Hence, going forward, cities need to take steps to plan for freight and logistics infrastructure for efficient and sustainable movement of goods in the city. For holistic development of the city, freight planning should be integrated within the city’s overall development and mobility landscape.

Principles for preparing CLP

According to the guideline developed by European Commission on sustainable urban logistics, a city logistics plan should be developed with the following major principles [4]. These are:

  • Improve Effectiveness: Emphasise achieving a sustainable mobility system through measures that will improve the effectiveness of the city logistics. The planning area under the city logistics plan should be dependent upon the characteristics of the supply chains in the city, which is from the origin point to the final consumption, rather than limited to the city administrative limits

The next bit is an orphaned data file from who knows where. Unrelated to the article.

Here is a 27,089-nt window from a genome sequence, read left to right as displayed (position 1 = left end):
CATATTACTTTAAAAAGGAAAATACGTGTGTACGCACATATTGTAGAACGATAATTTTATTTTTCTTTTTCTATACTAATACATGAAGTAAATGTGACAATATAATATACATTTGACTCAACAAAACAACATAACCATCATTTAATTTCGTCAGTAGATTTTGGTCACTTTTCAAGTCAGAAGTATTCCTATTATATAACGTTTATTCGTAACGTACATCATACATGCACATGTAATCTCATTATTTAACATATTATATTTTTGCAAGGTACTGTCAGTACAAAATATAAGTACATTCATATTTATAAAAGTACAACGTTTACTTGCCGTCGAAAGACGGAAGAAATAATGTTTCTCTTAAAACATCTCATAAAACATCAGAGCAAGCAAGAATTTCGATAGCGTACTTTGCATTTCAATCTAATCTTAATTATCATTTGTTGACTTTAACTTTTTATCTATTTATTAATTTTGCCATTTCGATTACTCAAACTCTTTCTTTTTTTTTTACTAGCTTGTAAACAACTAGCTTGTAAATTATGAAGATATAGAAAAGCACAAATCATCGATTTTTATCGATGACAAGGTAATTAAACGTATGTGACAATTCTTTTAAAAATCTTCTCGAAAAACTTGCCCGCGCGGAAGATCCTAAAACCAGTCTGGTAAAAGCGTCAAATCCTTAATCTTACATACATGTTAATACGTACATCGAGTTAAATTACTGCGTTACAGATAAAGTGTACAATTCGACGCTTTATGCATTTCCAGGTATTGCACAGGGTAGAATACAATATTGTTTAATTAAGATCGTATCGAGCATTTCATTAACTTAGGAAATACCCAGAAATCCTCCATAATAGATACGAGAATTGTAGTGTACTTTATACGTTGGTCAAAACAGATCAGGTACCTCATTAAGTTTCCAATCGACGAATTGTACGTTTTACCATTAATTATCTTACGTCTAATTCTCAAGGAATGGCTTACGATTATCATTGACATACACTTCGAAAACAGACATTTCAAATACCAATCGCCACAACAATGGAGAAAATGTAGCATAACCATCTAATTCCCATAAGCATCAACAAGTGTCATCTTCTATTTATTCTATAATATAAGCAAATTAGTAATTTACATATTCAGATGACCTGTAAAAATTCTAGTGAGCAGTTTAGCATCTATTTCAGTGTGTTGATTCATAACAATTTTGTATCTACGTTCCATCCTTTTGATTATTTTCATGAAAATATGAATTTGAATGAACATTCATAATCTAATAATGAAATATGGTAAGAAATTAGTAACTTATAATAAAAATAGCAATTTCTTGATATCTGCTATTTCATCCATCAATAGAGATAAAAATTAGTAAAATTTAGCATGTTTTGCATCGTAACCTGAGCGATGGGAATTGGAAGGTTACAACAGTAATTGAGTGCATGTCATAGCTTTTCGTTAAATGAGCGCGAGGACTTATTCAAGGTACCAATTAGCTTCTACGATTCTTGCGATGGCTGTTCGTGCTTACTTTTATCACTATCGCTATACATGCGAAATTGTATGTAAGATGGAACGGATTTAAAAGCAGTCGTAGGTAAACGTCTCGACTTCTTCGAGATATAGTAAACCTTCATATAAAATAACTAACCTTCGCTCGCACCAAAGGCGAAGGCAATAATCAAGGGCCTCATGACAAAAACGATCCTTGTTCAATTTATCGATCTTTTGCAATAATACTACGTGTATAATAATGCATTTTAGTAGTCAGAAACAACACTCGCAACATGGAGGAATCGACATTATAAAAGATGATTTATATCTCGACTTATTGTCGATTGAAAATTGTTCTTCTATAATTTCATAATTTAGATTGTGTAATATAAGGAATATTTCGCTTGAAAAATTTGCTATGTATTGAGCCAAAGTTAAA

• In line with SUMP: The CLP should be developed in line with the vision of the comprehensive mobility plan / sustainable urban mobility plan, which clearly outlines the feasible short, and medium-term interventions, budget plans, and roles of different stakeholders for better implementation
  • Scenario assessment: The plan should focus on assessing the current scenario of the logistics ecosystem of the city to understand current challenges, strengths, and influencing factors of city logistics. It should also identify certain measurable targets, and performance indicators to assess the results of the interventions in the future
  • Define optimum mode: Development of an optimum mode share solution for cargo movement in the urban area considering the options of both passenger, and freight modes, traditional, and non-traditional modes to improve the environmental conditions and economic efficiencies.
  • Cooperation: Cooperation of Government authorities at different levels such as sectors, urban, regional, and National levels at both the planning and implementation stages is needed for a successful City Logistics Plan considering the wider domain of city logistics.